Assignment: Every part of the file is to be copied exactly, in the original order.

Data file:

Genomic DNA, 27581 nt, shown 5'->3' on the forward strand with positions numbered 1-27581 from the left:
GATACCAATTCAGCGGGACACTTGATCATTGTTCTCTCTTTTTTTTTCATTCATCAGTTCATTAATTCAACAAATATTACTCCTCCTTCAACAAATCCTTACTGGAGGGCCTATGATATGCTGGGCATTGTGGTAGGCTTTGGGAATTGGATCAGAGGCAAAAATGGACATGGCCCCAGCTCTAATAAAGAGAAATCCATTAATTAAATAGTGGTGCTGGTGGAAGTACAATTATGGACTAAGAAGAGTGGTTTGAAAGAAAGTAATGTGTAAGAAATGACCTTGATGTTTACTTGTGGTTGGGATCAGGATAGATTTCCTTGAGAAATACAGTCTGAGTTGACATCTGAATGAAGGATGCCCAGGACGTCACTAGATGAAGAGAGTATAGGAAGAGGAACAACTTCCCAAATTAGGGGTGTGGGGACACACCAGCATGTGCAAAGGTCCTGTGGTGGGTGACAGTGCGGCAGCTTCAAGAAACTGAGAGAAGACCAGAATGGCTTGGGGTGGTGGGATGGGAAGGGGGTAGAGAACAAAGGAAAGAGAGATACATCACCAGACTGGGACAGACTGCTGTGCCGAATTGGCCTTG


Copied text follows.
Genomic DNA, 27581 nt, shown 5'->3' on the forward strand with positions numbered 1-27581 from the left:
GATACCAATTCAGCGGGACACTTGATCATTGTTCTCTCTTTTTTTTTCATTCATCAGTTCATTAATTCAACAAATATTACTCCTCCTTCAACAAATCCTTACTGGAGGGCCTATGATATGCTGGGCATTGTGGTAGGCTTTGGGAATTGGATCAGAGGCAAAAATGGACATGGCCCCAGCTCTAATAAAGAGAAATCCATTAATTAAATAGTGGTGCTGGTGGAAGTACAATTATGGACTAAGAAGAGTGGTTTGAAAGAAAGTAATGTGTAAGAAATGACCTTGATGTTTACTTGTGGTTGGGATCAGGATAGATTTCCTTGAGAAATACAGTCTGAGTTGACATCTGAATGAAGGATGCCCAGGACGTCACTAGATGAAGAGAGTATAGGAAGAGGAACAACTTCCCAAATTAGGGGTGTGGGGACACACCAGCATGTGCAAAGGTCCTGTGGTGGGTGACAGTGCGGCAGCTTCAAGAAACTGAGAGAAGACCAGAATGGCTTGGGGTGGTGGGATGGGAAGGGGGTAGAGAACAAAGGAAAGAGAGATACATCACCAGACTGGGACAGACTGCTGTGCCGAATTGGCCTTG